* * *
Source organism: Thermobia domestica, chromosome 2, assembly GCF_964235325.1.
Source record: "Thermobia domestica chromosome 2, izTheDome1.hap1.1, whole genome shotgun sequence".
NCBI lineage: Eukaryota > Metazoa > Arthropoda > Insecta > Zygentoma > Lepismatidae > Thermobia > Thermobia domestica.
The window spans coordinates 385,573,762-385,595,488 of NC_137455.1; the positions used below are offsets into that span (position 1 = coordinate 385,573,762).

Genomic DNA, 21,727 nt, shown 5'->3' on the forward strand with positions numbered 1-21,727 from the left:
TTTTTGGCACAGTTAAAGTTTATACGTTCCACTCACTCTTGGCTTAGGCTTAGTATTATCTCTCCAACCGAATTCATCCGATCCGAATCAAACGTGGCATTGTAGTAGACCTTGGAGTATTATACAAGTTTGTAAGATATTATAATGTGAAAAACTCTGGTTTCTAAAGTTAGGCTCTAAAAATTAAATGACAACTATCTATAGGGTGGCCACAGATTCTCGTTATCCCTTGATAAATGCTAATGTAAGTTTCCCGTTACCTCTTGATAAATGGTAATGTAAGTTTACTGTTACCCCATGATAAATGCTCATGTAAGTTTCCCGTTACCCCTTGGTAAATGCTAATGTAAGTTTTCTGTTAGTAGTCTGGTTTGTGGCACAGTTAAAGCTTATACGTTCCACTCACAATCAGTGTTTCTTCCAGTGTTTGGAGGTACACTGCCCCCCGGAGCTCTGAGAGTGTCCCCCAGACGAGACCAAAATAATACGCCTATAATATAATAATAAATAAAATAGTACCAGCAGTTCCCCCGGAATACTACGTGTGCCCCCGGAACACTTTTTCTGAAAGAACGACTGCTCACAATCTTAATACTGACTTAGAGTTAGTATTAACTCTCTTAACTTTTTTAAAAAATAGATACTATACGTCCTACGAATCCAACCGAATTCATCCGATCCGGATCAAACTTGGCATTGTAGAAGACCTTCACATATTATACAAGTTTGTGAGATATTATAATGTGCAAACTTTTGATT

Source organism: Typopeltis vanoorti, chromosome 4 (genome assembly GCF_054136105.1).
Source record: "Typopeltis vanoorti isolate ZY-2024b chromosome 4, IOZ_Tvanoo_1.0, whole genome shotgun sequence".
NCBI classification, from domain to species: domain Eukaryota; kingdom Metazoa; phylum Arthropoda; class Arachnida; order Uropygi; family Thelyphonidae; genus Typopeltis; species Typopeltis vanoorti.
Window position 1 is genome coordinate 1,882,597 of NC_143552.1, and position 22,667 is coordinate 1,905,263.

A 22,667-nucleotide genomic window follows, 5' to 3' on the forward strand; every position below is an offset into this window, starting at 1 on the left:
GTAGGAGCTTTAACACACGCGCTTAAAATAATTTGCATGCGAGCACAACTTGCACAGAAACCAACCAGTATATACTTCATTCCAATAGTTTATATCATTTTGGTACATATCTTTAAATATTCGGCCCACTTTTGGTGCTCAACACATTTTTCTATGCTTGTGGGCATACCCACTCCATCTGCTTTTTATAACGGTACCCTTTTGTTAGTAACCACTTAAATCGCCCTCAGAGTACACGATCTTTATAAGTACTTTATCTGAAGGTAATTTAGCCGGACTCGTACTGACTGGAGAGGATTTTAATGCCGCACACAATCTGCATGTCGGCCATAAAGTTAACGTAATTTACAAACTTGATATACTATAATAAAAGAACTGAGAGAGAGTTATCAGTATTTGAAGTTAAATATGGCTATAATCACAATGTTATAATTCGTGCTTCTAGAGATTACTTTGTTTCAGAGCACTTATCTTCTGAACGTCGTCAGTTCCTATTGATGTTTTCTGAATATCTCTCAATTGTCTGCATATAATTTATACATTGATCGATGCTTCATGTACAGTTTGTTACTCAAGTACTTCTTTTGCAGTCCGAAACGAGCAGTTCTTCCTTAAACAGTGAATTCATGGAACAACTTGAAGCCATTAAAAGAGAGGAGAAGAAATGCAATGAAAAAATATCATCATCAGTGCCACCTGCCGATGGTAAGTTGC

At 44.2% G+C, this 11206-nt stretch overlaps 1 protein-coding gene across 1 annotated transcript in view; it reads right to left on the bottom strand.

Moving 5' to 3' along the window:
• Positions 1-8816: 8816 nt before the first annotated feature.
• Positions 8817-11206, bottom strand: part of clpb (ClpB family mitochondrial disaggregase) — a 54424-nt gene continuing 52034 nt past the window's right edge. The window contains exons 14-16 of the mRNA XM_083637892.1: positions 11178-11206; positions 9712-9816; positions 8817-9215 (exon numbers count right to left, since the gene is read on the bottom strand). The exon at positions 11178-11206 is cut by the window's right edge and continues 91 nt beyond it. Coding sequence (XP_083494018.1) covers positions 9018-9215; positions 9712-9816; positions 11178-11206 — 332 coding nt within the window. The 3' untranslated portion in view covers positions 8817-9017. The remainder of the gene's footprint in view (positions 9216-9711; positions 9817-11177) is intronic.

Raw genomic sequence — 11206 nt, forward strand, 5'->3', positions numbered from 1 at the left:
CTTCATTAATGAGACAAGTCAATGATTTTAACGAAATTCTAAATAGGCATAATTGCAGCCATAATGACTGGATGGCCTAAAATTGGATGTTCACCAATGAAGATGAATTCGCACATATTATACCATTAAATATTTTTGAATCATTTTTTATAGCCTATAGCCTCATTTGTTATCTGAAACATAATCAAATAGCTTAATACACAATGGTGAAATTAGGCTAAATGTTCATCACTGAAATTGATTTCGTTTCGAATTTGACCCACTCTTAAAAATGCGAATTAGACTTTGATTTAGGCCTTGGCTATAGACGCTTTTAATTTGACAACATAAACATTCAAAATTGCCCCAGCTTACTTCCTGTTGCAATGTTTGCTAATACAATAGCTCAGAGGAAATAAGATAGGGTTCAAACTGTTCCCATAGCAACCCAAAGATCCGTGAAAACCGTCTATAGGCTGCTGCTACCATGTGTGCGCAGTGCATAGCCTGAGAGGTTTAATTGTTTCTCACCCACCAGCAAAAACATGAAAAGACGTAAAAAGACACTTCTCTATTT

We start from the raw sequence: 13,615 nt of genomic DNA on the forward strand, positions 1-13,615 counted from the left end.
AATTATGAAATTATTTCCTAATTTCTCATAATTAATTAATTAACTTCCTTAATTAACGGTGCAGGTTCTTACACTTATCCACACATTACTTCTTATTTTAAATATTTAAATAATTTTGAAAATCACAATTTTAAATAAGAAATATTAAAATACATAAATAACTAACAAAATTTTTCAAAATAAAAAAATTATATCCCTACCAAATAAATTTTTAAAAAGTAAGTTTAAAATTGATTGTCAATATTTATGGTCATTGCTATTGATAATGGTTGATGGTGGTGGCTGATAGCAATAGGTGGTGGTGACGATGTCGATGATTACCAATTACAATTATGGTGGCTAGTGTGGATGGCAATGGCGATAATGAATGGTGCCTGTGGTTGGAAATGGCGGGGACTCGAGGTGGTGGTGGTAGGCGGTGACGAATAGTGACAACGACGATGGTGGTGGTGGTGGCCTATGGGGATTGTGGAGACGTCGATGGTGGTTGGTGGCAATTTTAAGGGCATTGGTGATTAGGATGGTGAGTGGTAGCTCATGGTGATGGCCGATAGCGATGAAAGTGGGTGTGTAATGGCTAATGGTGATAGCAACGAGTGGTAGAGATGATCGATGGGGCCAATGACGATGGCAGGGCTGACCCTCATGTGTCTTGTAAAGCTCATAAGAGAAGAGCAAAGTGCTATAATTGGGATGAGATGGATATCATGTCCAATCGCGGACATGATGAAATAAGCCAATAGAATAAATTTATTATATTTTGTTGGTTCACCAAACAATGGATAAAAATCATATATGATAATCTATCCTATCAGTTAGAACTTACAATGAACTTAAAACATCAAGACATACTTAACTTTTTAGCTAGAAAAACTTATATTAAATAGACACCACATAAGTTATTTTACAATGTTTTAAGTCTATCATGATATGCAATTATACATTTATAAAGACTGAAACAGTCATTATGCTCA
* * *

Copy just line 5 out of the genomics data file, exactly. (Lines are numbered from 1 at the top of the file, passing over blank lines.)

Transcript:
Genomic DNA, 21,727 nt, shown 5'->3' on the forward strand with positions numbered 1-21,727 from the left: